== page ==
He says: “Hashtags like Black Lives Matter are just symbolic gestures. Nothing gets done because we fixate on the hashtag but Darren Wilson is still walking free, Zimmerman is still free, the officer who killed Tamir Rice is still free. I’m not falling for those Jedi mind tricks.”

Nasheed, who counts controversial psychiatrist Doctor Frances Cress Welsing (The Isis Papers: The Keys to the Colors) and author Shahrazad Ali (The Blackman's Guide to Understanding the Black woman) as two of his biggest influences, compared life for black people in America as living in a prison based on race.

OPPRESSED

He explains: “Of course the people oppressed by that system are going to say we want something to change, but we do not have the military, the legal system or the resources of the dominant society to get us out.

“The onus is on them to do something about it, but it doesn’t look like they are going to do that any time soon. We have to empower ourselves. We have to start practising group economics. We have been programmed to not own things. We don’t own anything. We’re just consumers. We send our children to schools where they end up with inferiority complexes. We have to start educating our children.

“People may say we have gone backwards, but we haven’t. We have not progressed. We have not gone forward. Things are just less violent. We have been given symbolic token positions, a mayor here, some legislation there, it has pacified us but that’s not real progress. Power is progress. Equal treatment is progress. Equal access to economic resources is progress. Equality is not sitting up in a restaurant we don’t own spending the money we do have.”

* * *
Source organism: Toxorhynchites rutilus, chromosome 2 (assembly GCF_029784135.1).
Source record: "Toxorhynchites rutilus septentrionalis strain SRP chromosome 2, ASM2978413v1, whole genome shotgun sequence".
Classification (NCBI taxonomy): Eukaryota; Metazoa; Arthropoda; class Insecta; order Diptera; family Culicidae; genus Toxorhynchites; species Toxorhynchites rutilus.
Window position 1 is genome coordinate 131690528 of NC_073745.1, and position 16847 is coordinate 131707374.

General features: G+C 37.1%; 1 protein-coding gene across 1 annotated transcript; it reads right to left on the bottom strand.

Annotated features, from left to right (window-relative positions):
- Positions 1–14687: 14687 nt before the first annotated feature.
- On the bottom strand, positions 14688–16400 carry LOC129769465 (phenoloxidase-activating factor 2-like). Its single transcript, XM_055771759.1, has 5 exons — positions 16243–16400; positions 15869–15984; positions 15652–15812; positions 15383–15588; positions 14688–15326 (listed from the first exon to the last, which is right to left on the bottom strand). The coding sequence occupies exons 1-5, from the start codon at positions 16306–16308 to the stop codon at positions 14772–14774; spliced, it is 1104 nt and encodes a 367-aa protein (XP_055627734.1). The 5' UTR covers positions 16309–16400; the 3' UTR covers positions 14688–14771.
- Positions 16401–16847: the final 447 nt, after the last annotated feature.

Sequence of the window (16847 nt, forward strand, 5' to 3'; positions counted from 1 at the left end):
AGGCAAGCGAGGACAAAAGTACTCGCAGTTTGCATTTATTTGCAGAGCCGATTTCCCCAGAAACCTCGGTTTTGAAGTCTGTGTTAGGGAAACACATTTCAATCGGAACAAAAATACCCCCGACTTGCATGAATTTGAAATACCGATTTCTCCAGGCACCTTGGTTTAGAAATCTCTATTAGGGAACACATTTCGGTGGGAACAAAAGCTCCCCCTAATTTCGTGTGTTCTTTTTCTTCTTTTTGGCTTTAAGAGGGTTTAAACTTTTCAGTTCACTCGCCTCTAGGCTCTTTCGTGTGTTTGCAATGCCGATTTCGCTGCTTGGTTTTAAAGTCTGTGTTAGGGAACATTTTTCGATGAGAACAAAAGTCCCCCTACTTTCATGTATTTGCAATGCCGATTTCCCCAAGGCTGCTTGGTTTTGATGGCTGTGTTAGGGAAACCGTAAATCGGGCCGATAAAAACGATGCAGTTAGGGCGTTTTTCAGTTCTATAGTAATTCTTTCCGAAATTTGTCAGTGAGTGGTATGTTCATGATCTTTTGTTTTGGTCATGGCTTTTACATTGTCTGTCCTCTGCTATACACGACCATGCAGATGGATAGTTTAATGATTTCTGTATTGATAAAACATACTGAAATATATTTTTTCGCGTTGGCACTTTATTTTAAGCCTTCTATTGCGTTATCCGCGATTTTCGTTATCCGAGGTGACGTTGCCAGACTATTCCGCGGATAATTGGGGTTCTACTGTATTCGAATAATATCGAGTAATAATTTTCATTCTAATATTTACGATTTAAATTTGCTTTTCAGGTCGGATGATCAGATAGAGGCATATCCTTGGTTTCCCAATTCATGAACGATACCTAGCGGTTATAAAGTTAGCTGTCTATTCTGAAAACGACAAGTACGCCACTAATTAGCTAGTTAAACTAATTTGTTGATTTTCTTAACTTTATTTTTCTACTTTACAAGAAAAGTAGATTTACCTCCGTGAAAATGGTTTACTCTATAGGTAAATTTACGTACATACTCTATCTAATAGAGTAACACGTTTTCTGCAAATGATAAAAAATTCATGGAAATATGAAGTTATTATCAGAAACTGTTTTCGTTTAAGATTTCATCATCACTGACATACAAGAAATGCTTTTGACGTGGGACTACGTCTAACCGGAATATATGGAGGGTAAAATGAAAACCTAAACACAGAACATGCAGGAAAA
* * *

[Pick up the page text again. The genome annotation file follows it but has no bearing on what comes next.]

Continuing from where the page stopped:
Nasheed points to US President Barack Obama as an example, arguing that his election has not “translated to the rest of the black population and does not equate into power”.

According to him, “when black people are in positions of power, it gives white supremacists the chance to say that racism does not exist. Then that black person is isolated and deprived from helping other black people.”

When asked if this means he doesn’t support initiatives encouraging black people to participate in the democratic process, he responds: “Absolutely. Unless you have the money to back up your vote. Politics is all about who has the most money. You can vote until you are blue in the face but if a corporation is giving a politician thousands of dollars they are going to do what the lobbyists want.

“We can keep on voting and voting but we don’t get anything done because we never bring money. Nothing will change unless you have money and an agenda.”

He says he is looking forward to visiting the UK and learning about how racism has affected his British “brothers and sisters”.

In closing, he adds: “I hope people enjoy what I have to say. I want people to leave not only conscious but empowered.”

Tariq Nasheed will deliver a lecture on The International Rules of Racism at Friends House, in Euston, on March 15. -Elizabeth Pears, The Voice (March 7, 2015)

(You can view more articles written by Elizabeth Pears here.
You can more articles from The Voice here.

You can visit Tariq's sites at www.tariqradio.com and/or www.tariqlive.com.)